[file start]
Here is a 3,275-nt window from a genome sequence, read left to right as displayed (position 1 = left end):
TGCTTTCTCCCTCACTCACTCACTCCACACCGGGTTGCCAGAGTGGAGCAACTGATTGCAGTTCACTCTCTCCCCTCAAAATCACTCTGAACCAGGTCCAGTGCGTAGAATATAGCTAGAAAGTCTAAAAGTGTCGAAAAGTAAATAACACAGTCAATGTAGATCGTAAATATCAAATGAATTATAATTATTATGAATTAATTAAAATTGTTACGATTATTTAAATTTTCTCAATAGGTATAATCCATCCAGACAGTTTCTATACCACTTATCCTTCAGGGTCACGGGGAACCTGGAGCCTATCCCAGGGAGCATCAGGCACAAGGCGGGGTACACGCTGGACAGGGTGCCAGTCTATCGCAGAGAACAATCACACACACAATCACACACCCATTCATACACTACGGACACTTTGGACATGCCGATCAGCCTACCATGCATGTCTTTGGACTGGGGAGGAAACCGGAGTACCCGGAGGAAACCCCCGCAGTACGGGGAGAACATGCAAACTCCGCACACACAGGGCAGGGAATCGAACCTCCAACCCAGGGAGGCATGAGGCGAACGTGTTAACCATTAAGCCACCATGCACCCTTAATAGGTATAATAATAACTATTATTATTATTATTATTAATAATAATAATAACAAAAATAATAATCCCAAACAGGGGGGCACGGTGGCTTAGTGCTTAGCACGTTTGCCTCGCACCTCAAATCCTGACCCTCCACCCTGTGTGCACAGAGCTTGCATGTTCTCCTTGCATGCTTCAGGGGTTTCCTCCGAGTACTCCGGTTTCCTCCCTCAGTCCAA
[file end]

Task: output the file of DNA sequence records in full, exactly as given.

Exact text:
Here is a 3,275-nt window from a genome sequence, read left to right as displayed (position 1 = left end):
TGCTTTCTCCCTCACTCACTCACTCCACACCGGGTTGCCAGAGTGGAGCAACTGATTGCAGTTCACTCTCTCCCCTCAAAATCACTCTGAACCAGGTCCAGTGCGTAGAATATAGCTAGAAAGTCTAAAAGTGTCGAAAAGTAAATAACACAGTCAATGTAGATCGTAAATATCAAATGAATTATAATTATTATGAATTAATTAAAATTGTTACGATTATTTAAATTTTCTCAATAGGTATAATCCATCCAGACAGTTTCTATACCACTTATCCTTCAGGGTCACGGGGAACCTGGAGCCTATCCCAGGGAGCATCAGGCACAAGGCGGGGTACACGCTGGACAGGGTGCCAGTCTATCGCAGAGAACAATCACACACACAATCACACACCCATTCATACACTACGGACACTTTGGACATGCCGATCAGCCTACCATGCATGTCTTTGGACTGGGGAGGAAACCGGAGTACCCGGAGGAAACCCCCGCAGTACGGGGAGAACATGCAAACTCCGCACACACAGGGCAGGGAATCGAACCTCCAACCCAGGGAGGCATGAGGCGAACGTGTTAACCATTAAGCCACCATGCACCCTTAATAGGTATAATAATAACTATTATTATTATTATTATTAATAATAATAATAACAAAAATAATAATCCCAAACAGGGGGGCACGGTGGCTTAGTGCTTAGCACGTTTGCCTCGCACCTCAAATCCTGACCCTCCACCCTGTGTGCACAGAGCTTGCATGTTCTCCTTGCATGCTTCAGGGGTTTCCTCCGAGTACTCCGGTTTCCTCCCTCAGTCCAA